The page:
Wednesday, July 22, 2009

More Haist Reconstruction

You will see that in my last column I wrote about the widening of Haist Street to accommodate bike widths, the addition of a sidewalk, and about the feedback by area residents.

Now, I thought you would want to know about some of the major benefits of the overall reconstruction of Haist Street. (Note: this column was written before Monday, July 20 Council meeting where we received two public presentations, a petition, and a staff report about Haist Street.)

Reduce Speeds:
A number of AK Wigg families and other area residents have expressed concern about people driving at excessive speeds along Haist Street. Some speeders even pass other drivers who were travelling the speed limit!

As a first step to make the street safer, a previous Council established a “Community Safety Zone” along most of Haist; for drivers caught speeding, the fines are doubled.

But, since that type of zone requires constant enforcement, vehicles have not slowed down. Thus, many concerned citizens requested that Council install “traffic calming measures” like speed bumps, roundabouts, stop signs, or on-street parking. At the first Public Open House in October 2008, the majority of respondents preferred raised crosswalks; the final draft of the Haist Street Plan includes four raised crosswalks – near the Arena, Berkwood, and Pancake Lane, and at A.K. Wigg School (which will also include an overhead, pedestrian traffic-light).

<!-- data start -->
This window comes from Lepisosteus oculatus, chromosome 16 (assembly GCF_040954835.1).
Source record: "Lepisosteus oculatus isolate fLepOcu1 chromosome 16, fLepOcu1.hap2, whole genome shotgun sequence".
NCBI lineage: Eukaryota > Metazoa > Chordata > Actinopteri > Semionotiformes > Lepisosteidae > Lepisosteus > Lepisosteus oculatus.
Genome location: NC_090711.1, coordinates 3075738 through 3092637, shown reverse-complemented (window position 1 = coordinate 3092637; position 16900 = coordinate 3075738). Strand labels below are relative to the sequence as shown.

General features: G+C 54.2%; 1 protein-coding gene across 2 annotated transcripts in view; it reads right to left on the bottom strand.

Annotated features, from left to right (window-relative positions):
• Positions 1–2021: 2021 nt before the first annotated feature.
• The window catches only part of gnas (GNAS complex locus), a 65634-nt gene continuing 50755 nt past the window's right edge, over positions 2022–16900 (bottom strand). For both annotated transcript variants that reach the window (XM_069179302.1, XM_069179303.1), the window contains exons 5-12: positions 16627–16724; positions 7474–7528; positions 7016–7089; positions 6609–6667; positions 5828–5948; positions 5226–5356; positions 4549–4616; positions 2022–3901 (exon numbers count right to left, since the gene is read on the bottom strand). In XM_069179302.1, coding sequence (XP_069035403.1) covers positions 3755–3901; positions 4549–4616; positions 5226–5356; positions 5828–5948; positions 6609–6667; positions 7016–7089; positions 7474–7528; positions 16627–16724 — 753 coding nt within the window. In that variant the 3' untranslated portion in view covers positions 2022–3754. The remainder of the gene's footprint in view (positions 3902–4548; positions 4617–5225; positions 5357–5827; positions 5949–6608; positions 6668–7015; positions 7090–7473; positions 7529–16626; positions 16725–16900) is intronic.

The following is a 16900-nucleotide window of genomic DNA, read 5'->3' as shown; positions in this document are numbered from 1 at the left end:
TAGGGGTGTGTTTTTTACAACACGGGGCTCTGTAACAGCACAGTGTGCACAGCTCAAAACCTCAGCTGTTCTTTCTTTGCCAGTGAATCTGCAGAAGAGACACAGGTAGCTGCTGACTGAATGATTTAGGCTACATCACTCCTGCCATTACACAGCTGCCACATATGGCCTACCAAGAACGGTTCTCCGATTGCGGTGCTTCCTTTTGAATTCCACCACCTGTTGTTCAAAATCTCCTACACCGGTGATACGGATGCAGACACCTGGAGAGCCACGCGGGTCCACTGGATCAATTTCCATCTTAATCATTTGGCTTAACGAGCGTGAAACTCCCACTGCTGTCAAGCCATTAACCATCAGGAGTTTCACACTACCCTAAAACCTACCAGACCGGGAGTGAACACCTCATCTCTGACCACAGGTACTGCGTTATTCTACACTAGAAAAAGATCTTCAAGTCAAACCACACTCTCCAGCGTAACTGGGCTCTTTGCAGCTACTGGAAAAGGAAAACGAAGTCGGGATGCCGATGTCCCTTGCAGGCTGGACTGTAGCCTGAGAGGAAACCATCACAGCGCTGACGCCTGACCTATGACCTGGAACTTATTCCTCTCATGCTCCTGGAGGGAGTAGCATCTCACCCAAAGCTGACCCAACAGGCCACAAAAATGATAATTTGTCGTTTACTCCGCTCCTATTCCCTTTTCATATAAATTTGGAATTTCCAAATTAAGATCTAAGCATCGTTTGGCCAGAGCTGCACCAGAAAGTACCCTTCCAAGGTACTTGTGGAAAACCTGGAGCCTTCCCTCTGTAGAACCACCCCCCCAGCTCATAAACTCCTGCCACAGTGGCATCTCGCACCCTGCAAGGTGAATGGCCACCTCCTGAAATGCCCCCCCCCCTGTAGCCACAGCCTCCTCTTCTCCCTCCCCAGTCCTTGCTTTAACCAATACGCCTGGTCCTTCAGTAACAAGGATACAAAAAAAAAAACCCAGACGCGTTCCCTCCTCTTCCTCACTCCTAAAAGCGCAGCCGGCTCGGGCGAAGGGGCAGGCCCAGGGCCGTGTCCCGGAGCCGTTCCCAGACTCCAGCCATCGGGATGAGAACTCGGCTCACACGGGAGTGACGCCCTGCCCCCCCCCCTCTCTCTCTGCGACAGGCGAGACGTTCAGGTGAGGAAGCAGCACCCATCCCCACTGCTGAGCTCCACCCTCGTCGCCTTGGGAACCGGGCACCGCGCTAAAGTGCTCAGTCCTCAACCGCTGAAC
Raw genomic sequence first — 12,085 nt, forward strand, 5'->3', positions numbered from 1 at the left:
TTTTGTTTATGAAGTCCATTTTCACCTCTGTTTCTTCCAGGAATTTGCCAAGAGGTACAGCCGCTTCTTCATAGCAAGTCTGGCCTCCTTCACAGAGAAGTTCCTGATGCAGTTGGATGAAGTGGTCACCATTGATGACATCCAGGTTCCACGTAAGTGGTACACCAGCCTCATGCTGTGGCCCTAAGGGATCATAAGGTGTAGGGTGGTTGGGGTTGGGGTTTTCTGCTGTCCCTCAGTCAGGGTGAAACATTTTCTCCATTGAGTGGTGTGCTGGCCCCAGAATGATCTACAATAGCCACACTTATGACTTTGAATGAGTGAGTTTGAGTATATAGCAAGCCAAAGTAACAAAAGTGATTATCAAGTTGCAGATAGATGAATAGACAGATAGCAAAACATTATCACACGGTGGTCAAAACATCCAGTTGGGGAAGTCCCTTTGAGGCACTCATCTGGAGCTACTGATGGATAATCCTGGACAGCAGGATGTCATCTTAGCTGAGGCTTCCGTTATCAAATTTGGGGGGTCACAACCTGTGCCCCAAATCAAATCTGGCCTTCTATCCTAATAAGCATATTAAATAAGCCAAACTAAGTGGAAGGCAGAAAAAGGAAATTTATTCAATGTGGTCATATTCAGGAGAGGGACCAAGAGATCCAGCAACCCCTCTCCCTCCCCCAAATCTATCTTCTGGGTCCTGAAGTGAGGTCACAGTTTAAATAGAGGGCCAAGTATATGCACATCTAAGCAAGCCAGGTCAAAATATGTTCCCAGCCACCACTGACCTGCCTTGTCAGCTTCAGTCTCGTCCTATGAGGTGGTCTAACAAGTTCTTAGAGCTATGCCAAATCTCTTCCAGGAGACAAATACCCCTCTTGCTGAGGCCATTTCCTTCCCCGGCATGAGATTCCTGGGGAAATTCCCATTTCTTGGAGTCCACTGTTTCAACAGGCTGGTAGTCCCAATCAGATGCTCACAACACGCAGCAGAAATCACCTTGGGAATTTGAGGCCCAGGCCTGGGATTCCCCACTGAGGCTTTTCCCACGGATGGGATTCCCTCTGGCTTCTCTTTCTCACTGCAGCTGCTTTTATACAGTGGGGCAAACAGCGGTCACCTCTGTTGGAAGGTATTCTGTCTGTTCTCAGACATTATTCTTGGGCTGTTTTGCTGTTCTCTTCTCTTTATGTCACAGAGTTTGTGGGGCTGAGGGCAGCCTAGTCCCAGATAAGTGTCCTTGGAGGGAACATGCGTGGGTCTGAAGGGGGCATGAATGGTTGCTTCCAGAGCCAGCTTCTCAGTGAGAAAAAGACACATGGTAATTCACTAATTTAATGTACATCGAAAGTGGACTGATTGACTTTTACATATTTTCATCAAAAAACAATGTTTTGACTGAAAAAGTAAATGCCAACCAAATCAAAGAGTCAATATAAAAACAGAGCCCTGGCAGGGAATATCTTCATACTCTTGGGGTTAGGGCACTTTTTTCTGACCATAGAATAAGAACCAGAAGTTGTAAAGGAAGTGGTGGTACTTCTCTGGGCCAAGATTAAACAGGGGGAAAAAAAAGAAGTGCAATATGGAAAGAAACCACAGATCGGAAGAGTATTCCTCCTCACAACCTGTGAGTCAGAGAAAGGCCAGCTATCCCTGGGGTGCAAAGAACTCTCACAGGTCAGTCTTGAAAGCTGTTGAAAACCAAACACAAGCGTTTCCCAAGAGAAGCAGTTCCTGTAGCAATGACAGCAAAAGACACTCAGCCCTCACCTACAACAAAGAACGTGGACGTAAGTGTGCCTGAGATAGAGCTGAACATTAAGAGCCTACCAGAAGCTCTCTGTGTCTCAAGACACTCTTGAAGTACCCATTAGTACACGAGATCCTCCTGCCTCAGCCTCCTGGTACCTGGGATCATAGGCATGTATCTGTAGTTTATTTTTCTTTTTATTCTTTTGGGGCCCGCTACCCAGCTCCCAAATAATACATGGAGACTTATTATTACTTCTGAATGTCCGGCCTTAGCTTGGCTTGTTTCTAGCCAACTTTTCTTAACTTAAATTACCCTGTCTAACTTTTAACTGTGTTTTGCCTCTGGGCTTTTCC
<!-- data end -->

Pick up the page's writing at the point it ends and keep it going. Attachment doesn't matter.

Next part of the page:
Better Water Quality:
You might recall that nearly 40 years ago Haist Street delineated the former “Village of Fonthill” from “Pelham Township.” That boundary also denoted different water systems. Fonthill water came from the (now abandoned) wells in Marlene Stewart-Strait Park. Pelham Township users relied on water from the Welland water treatment plant. For about a decade now, all of Pelham’s municipal water has come from the Regional water treatment plant in Welland. Yet, those aging, cast-iron watermains from the two, old water systems still deliver water to residents. Under the plan, these will be replaced with one, larger watermain.

New Storm Water System:
You might have noticed also the wide (and in some cases deep) ditches line Haist. These ditches are to collect all storm water and snow melt. However, downpours like we have had this spring and summer cause these ditches to washout and erode. The plan will eliminate washouts on the roads and help protect the environment by replacing the wide ditches with an underground storm water system.

These benefits formed an integral part of the Town’s successful application for Federal and Provincial funding.